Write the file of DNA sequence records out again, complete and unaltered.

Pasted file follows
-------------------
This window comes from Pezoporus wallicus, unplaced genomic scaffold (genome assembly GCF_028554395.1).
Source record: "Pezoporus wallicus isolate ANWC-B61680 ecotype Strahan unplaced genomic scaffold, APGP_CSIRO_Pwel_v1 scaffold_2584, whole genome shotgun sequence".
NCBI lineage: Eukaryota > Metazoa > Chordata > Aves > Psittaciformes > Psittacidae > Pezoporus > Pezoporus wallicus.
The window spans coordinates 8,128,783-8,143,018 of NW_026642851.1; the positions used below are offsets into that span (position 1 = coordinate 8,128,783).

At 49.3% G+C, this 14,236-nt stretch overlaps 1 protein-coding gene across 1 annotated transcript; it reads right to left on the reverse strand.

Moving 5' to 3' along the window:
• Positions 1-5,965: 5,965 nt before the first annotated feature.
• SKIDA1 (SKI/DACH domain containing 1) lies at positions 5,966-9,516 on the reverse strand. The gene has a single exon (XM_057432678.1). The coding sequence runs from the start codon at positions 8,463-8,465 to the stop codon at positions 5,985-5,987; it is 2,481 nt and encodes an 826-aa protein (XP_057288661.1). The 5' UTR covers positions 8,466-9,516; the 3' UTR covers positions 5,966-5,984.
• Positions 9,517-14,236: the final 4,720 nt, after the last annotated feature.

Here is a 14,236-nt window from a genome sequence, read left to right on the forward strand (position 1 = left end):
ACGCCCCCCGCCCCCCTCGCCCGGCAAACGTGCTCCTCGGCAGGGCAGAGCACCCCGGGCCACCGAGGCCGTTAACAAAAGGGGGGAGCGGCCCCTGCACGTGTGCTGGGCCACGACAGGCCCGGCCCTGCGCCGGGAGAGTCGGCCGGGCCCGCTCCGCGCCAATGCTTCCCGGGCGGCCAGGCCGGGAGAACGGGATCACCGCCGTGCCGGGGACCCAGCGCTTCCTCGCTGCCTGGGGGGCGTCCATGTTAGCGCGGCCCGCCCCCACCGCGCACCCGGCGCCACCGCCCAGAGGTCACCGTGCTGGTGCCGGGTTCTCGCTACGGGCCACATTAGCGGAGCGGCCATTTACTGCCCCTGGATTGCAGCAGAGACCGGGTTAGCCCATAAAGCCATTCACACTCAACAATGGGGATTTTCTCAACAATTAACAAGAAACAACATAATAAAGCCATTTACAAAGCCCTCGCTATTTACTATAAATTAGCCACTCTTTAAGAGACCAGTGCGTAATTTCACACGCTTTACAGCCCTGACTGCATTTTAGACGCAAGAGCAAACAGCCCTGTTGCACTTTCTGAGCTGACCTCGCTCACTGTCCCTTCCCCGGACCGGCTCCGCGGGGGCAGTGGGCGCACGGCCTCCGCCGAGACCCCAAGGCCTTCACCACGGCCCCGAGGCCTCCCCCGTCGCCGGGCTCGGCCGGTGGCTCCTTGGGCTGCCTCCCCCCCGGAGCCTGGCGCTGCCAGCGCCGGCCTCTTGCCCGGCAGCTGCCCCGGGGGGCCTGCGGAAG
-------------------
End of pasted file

This window comes from Pezoporus wallicus, unplaced genomic scaffold (genome assembly GCF_028554395.1).
Source record: "Pezoporus wallicus isolate ANWC-B61680 ecotype Strahan unplaced genomic scaffold, APGP_CSIRO_Pwel_v1 scaffold_2584, whole genome shotgun sequence".
NCBI lineage: Eukaryota > Metazoa > Chordata > Aves > Psittaciformes > Psittacidae > Pezoporus > Pezoporus wallicus.
The window spans coordinates 8,128,783-8,143,018 of NW_026642851.1; the positions used below are offsets into that span (position 1 = coordinate 8,128,783).

At 49.3% G+C, this 14,236-nt stretch overlaps 1 protein-coding gene across 1 annotated transcript; it reads right to left on the reverse strand.

Moving 5' to 3' along the window:
• Positions 1-5,965: 5,965 nt before the first annotated feature.
• SKIDA1 (SKI/DACH domain containing 1) lies at positions 5,966-9,516 on the reverse strand. The gene has a single exon (XM_057432678.1). The coding sequence runs from the start codon at positions 8,463-8,465 to the stop codon at positions 5,985-5,987; it is 2,481 nt and encodes an 826-aa protein (XP_057288661.1). The 5' UTR covers positions 8,466-9,516; the 3' UTR covers positions 5,966-5,984.
• Positions 9,517-14,236: the final 4,720 nt, after the last annotated feature.

Here is a 14,236-nt window from a genome sequence, read left to right on the forward strand (position 1 = left end):
ACGCCCCCCGCCCCCCTCGCCCGGCAAACGTGCTCCTCGGCAGGGCAGAGCACCCCGGGCCACCGAGGCCGTTAACAAAAGGGGGGAGCGGCCCCTGCACGTGTGCTGGGCCACGACAGGCCCGGCCCTGCGCCGGGAGAGTCGGCCGGGCCCGCTCCGCGCCAATGCTTCCCGGGCGGCCAGGCCGGGAGAACGGGATCACCGCCGTGCCGGGGACCCAGCGCTTCCTCGCTGCCTGGGGGGCGTCCATGTTAGCGCGGCCCGCCCCCACCGCGCACCCGGCGCCACCGCCCAGAGGTCACCGTGCTGGTGCCGGGTTCTCGCTACGGGCCACATTAGCGGAGCGGCCATTTACTGCCCCTGGATTGCAGCAGAGACCGGGTTAGCCCATAAAGCCATTCACACTCAACAATGGGGATTTTCTCAACAATTAACAAGAAACAACATAATAAAGCCATTTACAAAGCCCTCGCTATTTACTATAAATTAGCCACTCTTTAAGAGACCAGTGCGTAATTTCACACGCTTTACAGCCCTGACTGCATTTTAGACGCAAGAGCAAACAGCCCTGTTGCACTTTCTGAGCTGACCTCGCTCACTGTCCCTTCCCCGGACCGGCTCCGCGGGGGCAGTGGGCGCACGGCCTCCGCCGAGACCCCAAGGCCTTCACCACGGCCCCGAGGCCTCCCCCGTCGCCGGGCTCGGCCGGTGGCTCCTTGGGCTGCCTCCCCCCCGGAGCCTGGCGCTGCCAGCGCCGGCCTCTTGCCCGGCAGCTGCCCCGGGGGGCCTGCGGAAG